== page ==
knowledge of the maker's business practices and procedures" (West Val. Fire Dist. No. 1 v Village of Springville, 294 AD2d 949, 950 [2002]). Although plaintiff's agent averred that the spreadsheet was kept in the regular course of business and that the entries therein were made in the regular course of business, the agent did not establish that he was familiar with plaintiff's business practices or procedures, and he further failed to establish when, how, or by whom the electronic spreadsheet submitted in paper form was made (see CPLR 4518 [a]; West Val. Fire Dist. No. 1, 294 AD2d at 950). Furthermore, although an electronic record "shall be admissible in a tangible exhibit that is a true and accurate representation of such electronic record" (CPLR 4518 [a]), plaintiff's agent failed to establish that the printed electronic spreadsheet submitted to the court was a true and accurate representation of the electronic record kept by plaintiff.

In Viviane Etienne Med. Care, P.C. v. Country-Wide Ins. Co., 2015 NY Slip Op 4787, 25 N.Y.3d 498, 35 N.E.3d 451, 14 N.Y.S.3d 283 (N.Y. 2015), the New York Court of Appeals found that a party had not laid a sufficient foundation for the admissibility of certain forms when the witness had personal knowledge of the forms' mailing but not of the record-keeping procedures or practices in creating the documents that the forms were based on (at 514-515):

However, the affidavit proffered by plaintiff to support admission of the NF–3 forms—which must be received for their truth to establish the “fact and amount of loss sustained” (Insurance Law § 5106[a] ), as should be required—falls short. Although the affidavit of Roman Matatov, the president of plaintiff's third-party billing service, stated that he had personal knowledge of the mailing of the

[35 N.E.3d 464]

[14 N.Y.S.3d 296]

NF–3 forms to defendant, he had no personal knowledge of plaintiff's record-keeping procedures or practices in creating the documents based on which he compiled those forms. Thus, Matatov was unable to lay a sufficient foundation for the admissibility of the NF–3 forms under the business records exception to the hearsay rule (see CPLR 4518[a]; People v. Brown, 13 N.Y.3d 332, 341, 890 N.Y.S.2d 415, 918 N.E.2d 927 [2009]; People v. Cratsley, 86 N.Y.2d 81, 90, 629 N.Y.S.2d 992, 653 N.E.2d 1162 [1995]; Matter of Leon RR, 48 N.Y.2d 117, 122–123, 421 N.Y.S.2d 863, 397 N.E.2d 374 [1979] ), and inadmissible hearsay is insufficient to establish a prima facie case entitling plaintiff to summary judgment (see generally Zuckerman, 49 N.Y.2d at 562, 427 N.Y.S.2d 595, 404 N.E.2d 718 ). I simply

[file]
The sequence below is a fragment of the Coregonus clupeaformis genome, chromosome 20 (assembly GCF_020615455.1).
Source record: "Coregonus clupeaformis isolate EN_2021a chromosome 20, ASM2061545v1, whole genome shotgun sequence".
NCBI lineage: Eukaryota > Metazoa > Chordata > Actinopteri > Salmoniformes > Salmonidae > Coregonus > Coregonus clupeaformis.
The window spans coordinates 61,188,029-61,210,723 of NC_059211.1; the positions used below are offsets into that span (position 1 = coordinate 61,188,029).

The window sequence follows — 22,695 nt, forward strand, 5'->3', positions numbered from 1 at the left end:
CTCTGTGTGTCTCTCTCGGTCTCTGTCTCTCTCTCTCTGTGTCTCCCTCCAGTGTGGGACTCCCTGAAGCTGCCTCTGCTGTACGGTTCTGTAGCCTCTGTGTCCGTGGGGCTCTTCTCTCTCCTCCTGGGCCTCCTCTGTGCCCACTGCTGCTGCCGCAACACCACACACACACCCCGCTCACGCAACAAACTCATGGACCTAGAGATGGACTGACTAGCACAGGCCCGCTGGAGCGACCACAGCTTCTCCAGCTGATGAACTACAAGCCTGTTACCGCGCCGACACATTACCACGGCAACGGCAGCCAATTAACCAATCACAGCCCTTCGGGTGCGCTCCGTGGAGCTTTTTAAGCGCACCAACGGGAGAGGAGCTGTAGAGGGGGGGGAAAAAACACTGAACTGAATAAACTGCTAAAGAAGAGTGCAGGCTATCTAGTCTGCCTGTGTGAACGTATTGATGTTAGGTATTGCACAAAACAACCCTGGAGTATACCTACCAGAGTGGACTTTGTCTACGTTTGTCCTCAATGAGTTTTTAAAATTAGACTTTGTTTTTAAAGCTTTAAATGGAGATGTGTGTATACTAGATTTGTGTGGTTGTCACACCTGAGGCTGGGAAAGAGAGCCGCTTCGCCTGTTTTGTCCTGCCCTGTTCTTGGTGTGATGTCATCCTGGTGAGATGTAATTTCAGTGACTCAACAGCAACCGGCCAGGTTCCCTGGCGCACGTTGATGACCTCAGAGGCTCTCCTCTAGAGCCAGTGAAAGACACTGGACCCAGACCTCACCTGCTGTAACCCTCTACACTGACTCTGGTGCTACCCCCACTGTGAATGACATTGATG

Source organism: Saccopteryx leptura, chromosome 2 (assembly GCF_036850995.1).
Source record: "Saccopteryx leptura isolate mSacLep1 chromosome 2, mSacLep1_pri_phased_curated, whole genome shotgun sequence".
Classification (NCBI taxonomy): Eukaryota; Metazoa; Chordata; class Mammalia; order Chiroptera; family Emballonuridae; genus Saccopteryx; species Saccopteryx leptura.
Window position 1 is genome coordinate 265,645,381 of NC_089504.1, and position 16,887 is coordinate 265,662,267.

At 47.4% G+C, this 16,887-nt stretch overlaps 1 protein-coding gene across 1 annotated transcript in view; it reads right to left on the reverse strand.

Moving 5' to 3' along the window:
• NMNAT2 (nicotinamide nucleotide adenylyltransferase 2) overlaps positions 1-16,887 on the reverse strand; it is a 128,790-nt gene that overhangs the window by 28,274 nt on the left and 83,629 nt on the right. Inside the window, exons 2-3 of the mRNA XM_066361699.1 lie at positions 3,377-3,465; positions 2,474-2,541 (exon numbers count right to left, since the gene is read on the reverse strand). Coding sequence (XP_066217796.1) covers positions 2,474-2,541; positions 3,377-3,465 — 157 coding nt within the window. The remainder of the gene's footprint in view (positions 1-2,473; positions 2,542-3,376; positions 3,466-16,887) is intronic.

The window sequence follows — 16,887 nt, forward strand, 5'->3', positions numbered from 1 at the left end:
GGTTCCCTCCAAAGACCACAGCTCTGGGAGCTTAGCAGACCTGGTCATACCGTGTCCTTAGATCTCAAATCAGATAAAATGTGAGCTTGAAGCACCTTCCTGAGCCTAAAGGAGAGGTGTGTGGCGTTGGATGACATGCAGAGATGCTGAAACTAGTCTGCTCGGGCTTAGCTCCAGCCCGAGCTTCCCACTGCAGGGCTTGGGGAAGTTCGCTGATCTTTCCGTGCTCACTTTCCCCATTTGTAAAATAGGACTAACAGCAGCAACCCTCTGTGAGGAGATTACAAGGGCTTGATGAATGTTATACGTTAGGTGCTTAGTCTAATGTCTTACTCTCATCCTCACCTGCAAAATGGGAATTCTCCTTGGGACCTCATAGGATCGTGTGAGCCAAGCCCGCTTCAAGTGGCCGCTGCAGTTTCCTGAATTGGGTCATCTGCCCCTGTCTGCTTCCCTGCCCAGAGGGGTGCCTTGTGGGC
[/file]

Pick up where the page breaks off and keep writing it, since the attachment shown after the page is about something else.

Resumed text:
[25 N.Y.3d 515]

do not see why it would be unduly burdensome to require plaintiff to submit a proper affidavit, either from Matatov or a knowledgeable employee of the medical provider's practice.

In Am. Express Centurion Bank v. Badalamenti, 2010 NY Slip Op 52238, 30 Misc.3d 1201, 958 N.Y.S.2d 644 (N.Y. Dist. Ct. 2010), the Second District Court of New York, Nassau County, held that electronic records (in paper form) documenting an unpaid credit card balance were not admissible because the affidavit did not establish when, how, or by whom the exhibits were created, nor did the affidavit describe whether the party's electronic record-keeping system permitted additions, deletions, or changes without leaving a record of such changes, or how tampering or degradation of the records was prevented as required by CPLR 4539(b) (at 1201):

In the case at bar, Ms. Hartje's affidavit provides only some of the information that plaintiff must submit to lay a proper foundation for introduction of the annexed “reproductions” of plaintiff's electronic records respecting defendant's indebtedness. It appears from her description of plaintiff's business practices that plaintiff's employees record account transactions in the regular course of its business, and that it was the regular course of plaintiff's business to record such transactions at or about the time they occurred. CPLR 4518(a). She swears that the exhibits are “true and faithful reproductions” of parts of defendant's electronic file. SeeCPLR 4518(a). She also describes, albeit in cursory terms, the manner by which electronic account records are stored, maintained and retrieved: such records are “maintained on optical discs in an electronic format” (Hartje affidavit, ¶ 4) and can be “reproduced ... by ... authorized American Express representatives” (Hartje affidavit, ¶ 12).